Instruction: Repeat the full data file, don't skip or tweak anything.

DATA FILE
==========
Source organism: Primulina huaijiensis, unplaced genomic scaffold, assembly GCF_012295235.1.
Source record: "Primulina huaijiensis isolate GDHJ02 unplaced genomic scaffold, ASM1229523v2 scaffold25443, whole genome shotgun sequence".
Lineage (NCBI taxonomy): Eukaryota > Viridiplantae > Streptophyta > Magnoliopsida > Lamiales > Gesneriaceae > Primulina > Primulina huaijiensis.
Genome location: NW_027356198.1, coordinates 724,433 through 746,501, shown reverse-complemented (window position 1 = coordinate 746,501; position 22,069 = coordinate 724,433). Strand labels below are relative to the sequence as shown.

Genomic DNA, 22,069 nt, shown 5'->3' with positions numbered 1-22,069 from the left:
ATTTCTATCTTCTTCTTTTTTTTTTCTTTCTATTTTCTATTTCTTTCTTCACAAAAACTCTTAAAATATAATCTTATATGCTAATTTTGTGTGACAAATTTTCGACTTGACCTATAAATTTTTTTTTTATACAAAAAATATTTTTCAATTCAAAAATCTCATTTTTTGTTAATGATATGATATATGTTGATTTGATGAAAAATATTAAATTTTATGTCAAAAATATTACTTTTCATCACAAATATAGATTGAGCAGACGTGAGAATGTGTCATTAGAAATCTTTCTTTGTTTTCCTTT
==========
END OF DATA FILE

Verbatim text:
Source organism: Primulina huaijiensis, unplaced genomic scaffold, assembly GCF_012295235.1.
Source record: "Primulina huaijiensis isolate GDHJ02 unplaced genomic scaffold, ASM1229523v2 scaffold25443, whole genome shotgun sequence".
Lineage (NCBI taxonomy): Eukaryota > Viridiplantae > Streptophyta > Magnoliopsida > Lamiales > Gesneriaceae > Primulina > Primulina huaijiensis.
Genome location: NW_027356198.1, coordinates 724,433 through 746,501, shown reverse-complemented (window position 1 = coordinate 746,501; position 22,069 = coordinate 724,433). Strand labels below are relative to the sequence as shown.

Genomic DNA, 22,069 nt, shown 5'->3' with positions numbered 1-22,069 from the left:
ATTTCTATCTTCTTCTTTTTTTTTTCTTTCTATTTTCTATTTCTTTCTTCACAAAAACTCTTAAAATATAATCTTATATGCTAATTTTGTGTGACAAATTTTCGACTTGACCTATAAATTTTTTTTTTATACAAAAAATATTTTTCAATTCAAAAATCTCATTTTTTGTTAATGATATGATATATGTTGATTTGATGAAAAATATTAAATTTTATGTCAAAAATATTACTTTTCATCACAAATATAGATTGAGCAGACGTGAGAATGTGTCATTAGAAATCTTTCTTTGTTTTCCTTT